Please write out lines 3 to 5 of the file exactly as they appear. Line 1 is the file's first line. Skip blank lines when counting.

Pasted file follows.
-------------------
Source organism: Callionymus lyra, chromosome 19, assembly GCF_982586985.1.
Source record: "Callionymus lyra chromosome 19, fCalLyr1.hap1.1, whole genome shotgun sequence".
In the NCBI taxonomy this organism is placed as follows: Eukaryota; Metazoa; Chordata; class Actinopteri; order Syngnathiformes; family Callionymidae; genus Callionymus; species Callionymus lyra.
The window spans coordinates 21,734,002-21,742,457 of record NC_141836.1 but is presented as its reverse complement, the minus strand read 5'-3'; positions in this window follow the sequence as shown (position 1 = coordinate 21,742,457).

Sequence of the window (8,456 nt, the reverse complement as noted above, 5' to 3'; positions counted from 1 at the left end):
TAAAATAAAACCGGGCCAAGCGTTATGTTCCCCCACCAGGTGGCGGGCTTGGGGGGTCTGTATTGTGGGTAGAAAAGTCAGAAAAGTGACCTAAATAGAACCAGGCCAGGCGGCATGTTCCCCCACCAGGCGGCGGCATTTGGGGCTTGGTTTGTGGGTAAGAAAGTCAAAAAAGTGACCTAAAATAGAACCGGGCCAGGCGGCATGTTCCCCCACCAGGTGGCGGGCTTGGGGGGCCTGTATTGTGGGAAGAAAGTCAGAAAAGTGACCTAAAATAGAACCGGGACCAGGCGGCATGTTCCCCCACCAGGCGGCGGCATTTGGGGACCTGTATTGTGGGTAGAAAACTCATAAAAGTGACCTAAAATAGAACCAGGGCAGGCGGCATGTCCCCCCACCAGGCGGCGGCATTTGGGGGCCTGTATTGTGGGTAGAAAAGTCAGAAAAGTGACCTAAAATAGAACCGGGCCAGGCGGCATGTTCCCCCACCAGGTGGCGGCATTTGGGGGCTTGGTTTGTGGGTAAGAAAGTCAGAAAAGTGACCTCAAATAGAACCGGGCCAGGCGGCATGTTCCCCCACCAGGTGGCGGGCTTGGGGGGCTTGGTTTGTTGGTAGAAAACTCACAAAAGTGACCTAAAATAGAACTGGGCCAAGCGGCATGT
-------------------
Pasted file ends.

In the NCBI taxonomy this organism is placed as follows: Eukaryota; Metazoa; Chordata; class Actinopteri; order Syngnathiformes; family Callionymidae; genus Callionymus; species Callionymus lyra.
The window spans coordinates 21,734,002-21,742,457 of record NC_141836.1 but is presented as its reverse complement, the minus strand read 5'-3'; positions in this window follow the sequence as shown (position 1 = coordinate 21,742,457).

Sequence of the window (8,456 nt, the reverse complement as noted above, 5' to 3'; positions counted from 1 at the left end):